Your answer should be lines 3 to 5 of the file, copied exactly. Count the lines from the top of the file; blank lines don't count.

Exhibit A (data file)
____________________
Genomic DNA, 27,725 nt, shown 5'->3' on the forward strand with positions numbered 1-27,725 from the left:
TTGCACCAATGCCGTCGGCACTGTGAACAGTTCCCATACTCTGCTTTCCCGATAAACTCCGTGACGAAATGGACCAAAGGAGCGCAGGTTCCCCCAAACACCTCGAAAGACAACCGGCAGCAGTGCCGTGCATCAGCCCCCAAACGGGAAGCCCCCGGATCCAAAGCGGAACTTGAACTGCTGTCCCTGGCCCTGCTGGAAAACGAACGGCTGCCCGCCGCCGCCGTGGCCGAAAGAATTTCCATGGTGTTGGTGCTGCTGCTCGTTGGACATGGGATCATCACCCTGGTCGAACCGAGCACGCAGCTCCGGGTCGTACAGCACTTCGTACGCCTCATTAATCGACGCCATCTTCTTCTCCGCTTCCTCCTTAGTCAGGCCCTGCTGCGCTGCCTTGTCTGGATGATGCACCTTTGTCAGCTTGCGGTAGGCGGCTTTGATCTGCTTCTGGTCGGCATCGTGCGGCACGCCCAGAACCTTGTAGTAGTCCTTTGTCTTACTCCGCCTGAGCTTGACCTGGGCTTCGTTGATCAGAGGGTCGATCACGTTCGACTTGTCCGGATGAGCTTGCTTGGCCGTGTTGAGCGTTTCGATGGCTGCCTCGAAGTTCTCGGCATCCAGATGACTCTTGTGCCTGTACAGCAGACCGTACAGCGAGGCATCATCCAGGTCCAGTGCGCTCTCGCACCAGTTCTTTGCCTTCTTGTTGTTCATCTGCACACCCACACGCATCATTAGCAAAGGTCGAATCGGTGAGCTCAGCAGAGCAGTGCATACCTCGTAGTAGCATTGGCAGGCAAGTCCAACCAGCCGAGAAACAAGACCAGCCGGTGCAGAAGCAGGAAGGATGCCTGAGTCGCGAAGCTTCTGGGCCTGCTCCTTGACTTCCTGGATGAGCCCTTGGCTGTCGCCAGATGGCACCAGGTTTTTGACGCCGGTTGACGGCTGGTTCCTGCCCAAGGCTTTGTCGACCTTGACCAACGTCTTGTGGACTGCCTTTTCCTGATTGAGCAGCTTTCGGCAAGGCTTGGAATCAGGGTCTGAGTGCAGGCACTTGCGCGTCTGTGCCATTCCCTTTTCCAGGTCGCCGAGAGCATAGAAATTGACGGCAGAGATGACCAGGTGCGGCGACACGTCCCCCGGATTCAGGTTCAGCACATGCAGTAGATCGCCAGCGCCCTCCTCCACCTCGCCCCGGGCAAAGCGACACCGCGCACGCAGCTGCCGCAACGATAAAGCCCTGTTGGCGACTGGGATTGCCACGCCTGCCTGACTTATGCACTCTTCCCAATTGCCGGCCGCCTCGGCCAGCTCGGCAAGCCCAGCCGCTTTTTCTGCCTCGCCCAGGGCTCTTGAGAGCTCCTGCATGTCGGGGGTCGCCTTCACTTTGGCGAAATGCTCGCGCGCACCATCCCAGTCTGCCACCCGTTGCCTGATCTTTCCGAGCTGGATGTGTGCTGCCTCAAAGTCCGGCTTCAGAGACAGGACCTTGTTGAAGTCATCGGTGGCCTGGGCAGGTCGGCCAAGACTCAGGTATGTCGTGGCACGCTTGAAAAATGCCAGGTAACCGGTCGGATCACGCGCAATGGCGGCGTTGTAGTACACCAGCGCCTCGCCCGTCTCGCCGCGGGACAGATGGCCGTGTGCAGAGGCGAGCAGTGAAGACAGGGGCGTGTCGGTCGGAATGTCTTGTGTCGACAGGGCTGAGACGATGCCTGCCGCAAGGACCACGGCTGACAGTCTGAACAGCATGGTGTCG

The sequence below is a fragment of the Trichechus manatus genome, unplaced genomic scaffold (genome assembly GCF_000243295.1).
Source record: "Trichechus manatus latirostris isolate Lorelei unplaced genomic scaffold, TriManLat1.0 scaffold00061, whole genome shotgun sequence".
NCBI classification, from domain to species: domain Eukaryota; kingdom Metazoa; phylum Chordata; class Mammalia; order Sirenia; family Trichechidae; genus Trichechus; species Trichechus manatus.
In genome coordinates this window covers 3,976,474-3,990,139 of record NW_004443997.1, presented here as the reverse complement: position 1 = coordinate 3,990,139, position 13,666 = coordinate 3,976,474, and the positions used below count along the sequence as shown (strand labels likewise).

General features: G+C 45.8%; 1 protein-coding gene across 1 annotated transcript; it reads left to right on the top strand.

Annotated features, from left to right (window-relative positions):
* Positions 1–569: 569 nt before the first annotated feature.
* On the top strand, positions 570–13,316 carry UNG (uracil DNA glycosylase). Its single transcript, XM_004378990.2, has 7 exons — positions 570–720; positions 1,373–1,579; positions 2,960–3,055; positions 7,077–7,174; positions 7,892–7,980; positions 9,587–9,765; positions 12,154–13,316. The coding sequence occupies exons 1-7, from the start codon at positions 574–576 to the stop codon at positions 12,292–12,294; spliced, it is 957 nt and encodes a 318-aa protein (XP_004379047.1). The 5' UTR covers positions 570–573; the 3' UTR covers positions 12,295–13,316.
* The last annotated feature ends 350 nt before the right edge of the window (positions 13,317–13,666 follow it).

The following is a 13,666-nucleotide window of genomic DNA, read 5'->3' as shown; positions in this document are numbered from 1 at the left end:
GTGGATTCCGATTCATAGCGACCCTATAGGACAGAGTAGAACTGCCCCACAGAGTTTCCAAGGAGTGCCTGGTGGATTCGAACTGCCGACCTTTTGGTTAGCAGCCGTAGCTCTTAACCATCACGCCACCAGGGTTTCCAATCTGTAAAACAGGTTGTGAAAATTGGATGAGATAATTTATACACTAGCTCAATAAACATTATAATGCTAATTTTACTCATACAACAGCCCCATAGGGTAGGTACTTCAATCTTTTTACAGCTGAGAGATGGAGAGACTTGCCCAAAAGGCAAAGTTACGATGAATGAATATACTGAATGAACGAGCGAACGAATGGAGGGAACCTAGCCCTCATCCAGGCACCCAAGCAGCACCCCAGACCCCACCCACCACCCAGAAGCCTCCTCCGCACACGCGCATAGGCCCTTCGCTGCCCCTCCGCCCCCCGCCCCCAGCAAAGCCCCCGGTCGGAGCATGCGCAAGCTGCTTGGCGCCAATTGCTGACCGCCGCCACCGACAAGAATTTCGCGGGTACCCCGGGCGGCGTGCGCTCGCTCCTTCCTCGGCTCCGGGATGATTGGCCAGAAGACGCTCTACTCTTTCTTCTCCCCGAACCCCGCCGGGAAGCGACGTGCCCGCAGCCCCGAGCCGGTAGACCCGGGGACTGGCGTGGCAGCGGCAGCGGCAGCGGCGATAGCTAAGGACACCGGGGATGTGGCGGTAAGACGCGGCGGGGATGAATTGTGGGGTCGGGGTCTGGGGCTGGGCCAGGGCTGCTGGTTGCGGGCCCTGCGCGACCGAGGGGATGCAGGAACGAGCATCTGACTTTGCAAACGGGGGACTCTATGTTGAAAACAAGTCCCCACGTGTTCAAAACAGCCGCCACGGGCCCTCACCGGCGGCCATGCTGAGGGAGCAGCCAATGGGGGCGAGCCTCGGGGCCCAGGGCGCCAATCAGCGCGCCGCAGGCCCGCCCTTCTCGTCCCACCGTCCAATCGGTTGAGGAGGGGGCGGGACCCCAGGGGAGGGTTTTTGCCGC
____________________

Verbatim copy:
The sequence below is a fragment of the Trichechus manatus genome, unplaced genomic scaffold (genome assembly GCF_000243295.1).
Source record: "Trichechus manatus latirostris isolate Lorelei unplaced genomic scaffold, TriManLat1.0 scaffold00061, whole genome shotgun sequence".
NCBI classification, from domain to species: domain Eukaryota; kingdom Metazoa; phylum Chordata; class Mammalia; order Sirenia; family Trichechidae; genus Trichechus; species Trichechus manatus.